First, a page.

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As the #MeToo backlash continues, what do we get? Three actors – Greta GerwigMira Sorvino and Rebecca Hall – apologising for working with Woody Allen. Women are once more being held to account for the alleged actions of men. Meanwhile, Allen, a director nominated for 24 Oscars and who in 1992 was accused of sexually abusing his seven-year-old daughter, Dylan Farrow, is editing his latest film. (Allen denies the accusations.) A Rainy Day in New York is about a middle-aged man (Jude Law, 45) pursuing a 15-year-old girl (Elle Fanning, 19). How it is received when it’s released this year will be an important litmus test of how far we have really come post-Weinstein.

Hall was shooting A Rainy Day in New York when the Weinstein accusations broke. “I see … that my actions have made another woman feel silenced and dismissed,” she wrote in an Instagram post in which she added that she had donated her wage to #Time’sUp. “That is not something that sits easily with me in the current or indeed any moment, and I am profoundly sorry.” Compare this brave and honest apology to Allen’s sole comment on the Weinstein scandal, referring to a “witch-hunt atmosphere … where every guy in an office who winks at a woman is suddenly having to call a lawyer”.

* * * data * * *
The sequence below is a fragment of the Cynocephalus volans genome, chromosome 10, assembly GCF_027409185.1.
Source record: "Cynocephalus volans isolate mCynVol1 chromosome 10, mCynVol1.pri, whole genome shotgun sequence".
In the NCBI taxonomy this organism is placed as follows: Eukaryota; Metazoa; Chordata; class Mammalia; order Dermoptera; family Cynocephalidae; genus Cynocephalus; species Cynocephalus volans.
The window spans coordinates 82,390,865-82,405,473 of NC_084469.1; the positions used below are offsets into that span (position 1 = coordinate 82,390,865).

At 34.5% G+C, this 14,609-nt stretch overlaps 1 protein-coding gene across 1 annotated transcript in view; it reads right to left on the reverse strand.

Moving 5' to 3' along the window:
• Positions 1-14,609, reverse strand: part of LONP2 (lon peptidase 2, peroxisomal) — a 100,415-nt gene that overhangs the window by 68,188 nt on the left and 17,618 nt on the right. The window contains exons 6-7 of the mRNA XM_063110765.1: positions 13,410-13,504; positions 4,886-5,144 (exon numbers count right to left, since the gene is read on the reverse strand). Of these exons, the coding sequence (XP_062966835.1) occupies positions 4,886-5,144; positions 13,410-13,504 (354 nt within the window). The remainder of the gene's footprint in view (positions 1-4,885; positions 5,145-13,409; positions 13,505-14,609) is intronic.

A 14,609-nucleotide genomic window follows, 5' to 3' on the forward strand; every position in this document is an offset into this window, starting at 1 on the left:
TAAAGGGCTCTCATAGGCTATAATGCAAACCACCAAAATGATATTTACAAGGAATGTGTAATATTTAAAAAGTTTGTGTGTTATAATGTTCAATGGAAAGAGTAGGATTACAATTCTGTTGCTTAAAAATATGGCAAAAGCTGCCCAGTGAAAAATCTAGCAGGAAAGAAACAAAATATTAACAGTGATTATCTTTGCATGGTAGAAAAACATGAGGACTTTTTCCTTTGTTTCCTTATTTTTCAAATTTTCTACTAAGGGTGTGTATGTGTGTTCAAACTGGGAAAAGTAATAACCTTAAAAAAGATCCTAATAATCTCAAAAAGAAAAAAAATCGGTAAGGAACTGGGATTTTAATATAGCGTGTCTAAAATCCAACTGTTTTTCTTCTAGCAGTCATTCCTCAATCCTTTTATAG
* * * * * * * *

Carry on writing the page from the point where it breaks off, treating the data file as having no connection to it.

Allen’s films may not have changed, but the world has, in a dramatically short time. As recently as December, Kate Winslet defended the director with the weird observation that he is “on some level a woman” and, when asked about Allen’s past in the aftermath of the Weinstein allegations, Selena Gomez came out with the equally bizarre: “I stepped back and thought: ‘Wow, the universe works in interesting ways.’” Enough has happened since Dylan Farrow’s excoriating op-ed, “Why has the #MeToo revolution spared Woody Allen?”, was published last month that it is now beginning to look like he may not be spared after all.

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Yet women have broken silence only for it to flourish elsewhere. Law has yet to apologise for working with Allen. And when male actors do start talking, we get Liam Neeson dismissing breast groping as “childhood stuff” and describing the cascade of sexual harassment allegations as “a bit of a witch-hunt”. (Urgh, that word again, which, remember, refers to the tens of thousands of women and girls executed for practising “witchcraft”.) In a world where #sorrynotsorry is more ubiquitous than actually being sorry, it is women with nothing to apologise for who are doing so with the most grace and humility.

Credit: The Guardian

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